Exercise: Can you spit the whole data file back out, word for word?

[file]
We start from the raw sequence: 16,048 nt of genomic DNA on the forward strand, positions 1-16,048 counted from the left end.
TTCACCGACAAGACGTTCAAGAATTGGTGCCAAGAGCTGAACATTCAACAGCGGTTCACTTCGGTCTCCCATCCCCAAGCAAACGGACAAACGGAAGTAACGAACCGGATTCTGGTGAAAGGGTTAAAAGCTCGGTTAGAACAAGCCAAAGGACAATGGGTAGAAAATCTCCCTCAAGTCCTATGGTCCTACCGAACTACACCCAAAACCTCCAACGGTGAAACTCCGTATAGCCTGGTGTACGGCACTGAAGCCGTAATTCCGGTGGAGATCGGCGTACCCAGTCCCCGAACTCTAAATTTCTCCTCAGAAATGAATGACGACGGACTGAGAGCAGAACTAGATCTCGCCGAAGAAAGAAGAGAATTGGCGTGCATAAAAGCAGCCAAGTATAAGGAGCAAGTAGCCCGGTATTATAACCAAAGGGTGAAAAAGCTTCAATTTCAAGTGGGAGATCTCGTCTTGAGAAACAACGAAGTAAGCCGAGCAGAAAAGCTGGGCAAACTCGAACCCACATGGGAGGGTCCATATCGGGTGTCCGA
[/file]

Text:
We start from the raw sequence: 16,048 nt of genomic DNA on the forward strand, positions 1-16,048 counted from the left end.
TTCACCGACAAGACGTTCAAGAATTGGTGCCAAGAGCTGAACATTCAACAGCGGTTCACTTCGGTCTCCCATCCCCAAGCAAACGGACAAACGGAAGTAACGAACCGGATTCTGGTGAAAGGGTTAAAAGCTCGGTTAGAACAAGCCAAAGGACAATGGGTAGAAAATCTCCCTCAAGTCCTATGGTCCTACCGAACTACACCCAAAACCTCCAACGGTGAAACTCCGTATAGCCTGGTGTACGGCACTGAAGCCGTAATTCCGGTGGAGATCGGCGTACCCAGTCCCCGAACTCTAAATTTCTCCTCAGAAATGAATGACGACGGACTGAGAGCAGAACTAGATCTCGCCGAAGAAAGAAGAGAATTGGCGTGCATAAAAGCAGCCAAGTATAAGGAGCAAGTAGCCCGGTATTATAACCAAAGGGTGAAAAAGCTTCAATTTCAAGTGGGAGATCTCGTCTTGAGAAACAACGAAGTAAGCCGAGCAGAAAAGCTGGGCAAACTCGAACCCACATGGGAGGGTCCATATCGGGTGTCCGA